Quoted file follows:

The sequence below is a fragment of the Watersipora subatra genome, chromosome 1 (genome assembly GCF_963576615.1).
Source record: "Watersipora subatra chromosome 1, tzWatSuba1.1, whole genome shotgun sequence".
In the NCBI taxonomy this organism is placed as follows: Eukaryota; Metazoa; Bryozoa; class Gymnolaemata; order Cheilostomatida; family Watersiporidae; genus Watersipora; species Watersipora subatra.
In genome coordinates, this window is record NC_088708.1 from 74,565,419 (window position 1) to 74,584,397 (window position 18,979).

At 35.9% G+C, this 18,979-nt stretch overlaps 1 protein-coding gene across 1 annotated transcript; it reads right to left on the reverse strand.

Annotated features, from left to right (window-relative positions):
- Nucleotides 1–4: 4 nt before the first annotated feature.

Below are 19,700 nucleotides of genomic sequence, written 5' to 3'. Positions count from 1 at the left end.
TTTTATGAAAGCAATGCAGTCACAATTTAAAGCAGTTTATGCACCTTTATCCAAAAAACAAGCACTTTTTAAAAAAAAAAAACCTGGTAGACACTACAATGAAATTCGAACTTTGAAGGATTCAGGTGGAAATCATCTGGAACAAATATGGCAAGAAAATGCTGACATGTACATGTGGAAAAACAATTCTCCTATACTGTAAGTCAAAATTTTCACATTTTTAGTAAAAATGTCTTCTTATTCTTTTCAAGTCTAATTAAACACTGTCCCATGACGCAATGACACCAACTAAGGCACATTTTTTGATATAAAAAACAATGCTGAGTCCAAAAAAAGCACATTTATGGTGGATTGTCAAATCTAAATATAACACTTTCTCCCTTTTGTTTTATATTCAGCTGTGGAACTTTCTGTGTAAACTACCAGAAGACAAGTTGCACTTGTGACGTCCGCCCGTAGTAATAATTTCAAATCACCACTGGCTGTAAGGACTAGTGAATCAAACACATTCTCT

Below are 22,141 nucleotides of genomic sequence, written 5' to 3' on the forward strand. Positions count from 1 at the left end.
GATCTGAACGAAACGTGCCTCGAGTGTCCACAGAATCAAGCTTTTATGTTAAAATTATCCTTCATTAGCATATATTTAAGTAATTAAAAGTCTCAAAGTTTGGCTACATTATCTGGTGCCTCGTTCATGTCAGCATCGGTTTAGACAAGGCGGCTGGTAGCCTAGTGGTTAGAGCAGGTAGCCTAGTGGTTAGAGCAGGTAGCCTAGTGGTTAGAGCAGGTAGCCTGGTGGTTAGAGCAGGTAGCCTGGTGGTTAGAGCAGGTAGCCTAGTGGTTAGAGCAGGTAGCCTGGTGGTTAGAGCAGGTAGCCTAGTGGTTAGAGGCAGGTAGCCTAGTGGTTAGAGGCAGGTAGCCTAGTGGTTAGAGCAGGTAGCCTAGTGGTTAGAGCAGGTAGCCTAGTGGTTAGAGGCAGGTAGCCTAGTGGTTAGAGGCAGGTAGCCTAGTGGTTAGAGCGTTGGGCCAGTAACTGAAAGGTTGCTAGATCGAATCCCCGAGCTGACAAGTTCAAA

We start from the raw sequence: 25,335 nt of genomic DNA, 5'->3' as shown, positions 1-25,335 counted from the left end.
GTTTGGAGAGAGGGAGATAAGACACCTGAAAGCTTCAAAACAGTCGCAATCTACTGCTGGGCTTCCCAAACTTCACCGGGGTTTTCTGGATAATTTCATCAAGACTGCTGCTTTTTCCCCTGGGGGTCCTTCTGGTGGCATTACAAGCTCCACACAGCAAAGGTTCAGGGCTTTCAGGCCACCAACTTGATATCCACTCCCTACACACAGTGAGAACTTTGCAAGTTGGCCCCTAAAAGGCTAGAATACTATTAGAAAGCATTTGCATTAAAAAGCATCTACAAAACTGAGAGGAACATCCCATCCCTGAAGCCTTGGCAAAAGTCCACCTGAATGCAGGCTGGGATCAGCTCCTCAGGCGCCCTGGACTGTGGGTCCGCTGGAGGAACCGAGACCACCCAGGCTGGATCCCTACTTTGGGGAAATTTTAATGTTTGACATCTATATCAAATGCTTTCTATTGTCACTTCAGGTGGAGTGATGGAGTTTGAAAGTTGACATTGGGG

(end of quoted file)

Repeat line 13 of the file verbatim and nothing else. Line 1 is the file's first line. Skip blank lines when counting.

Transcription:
GTTTGGAGAGAGGGAGATAAGACACCTGAAAGCTTCAAAACAGTCGCAATCTACTGCTGGGCTTCCCAAACTTCACCGGGGTTTTCTGGATAATTTCATCAAGACTGCTGCTTTTTCCCCTGGGGGTCCTTCTGGTGGCATTACAAGCTCCACACAGCAAAGGTTCAGGGCTTTCAGGCCACCAACTTGATATCCACTCCCTACACACAGTGAGAACTTTGCAAGTTGGCCCCTAAAAGGCTAGAATACTATTAGAAAGCATTTGCATTAAAAAGCATCTACAAAACTGAGAGGAACATCCCATCCCTGAAGCCTTGGCAAAAGTCCACCTGAATGCAGGCTGGGATCAGCTCCTCAGGCGCCCTGGACTGTGGGTCCGCTGGAGGAACCGAGACCACCCAGGCTGGATCCCTACTTTGGGGAAATTTTAATGTTTGACATCTATATCAAATGCTTTCTATTGTCACTTCAGGTGGAGTGATGGAGTTTGAAAGTTGACATTGGGG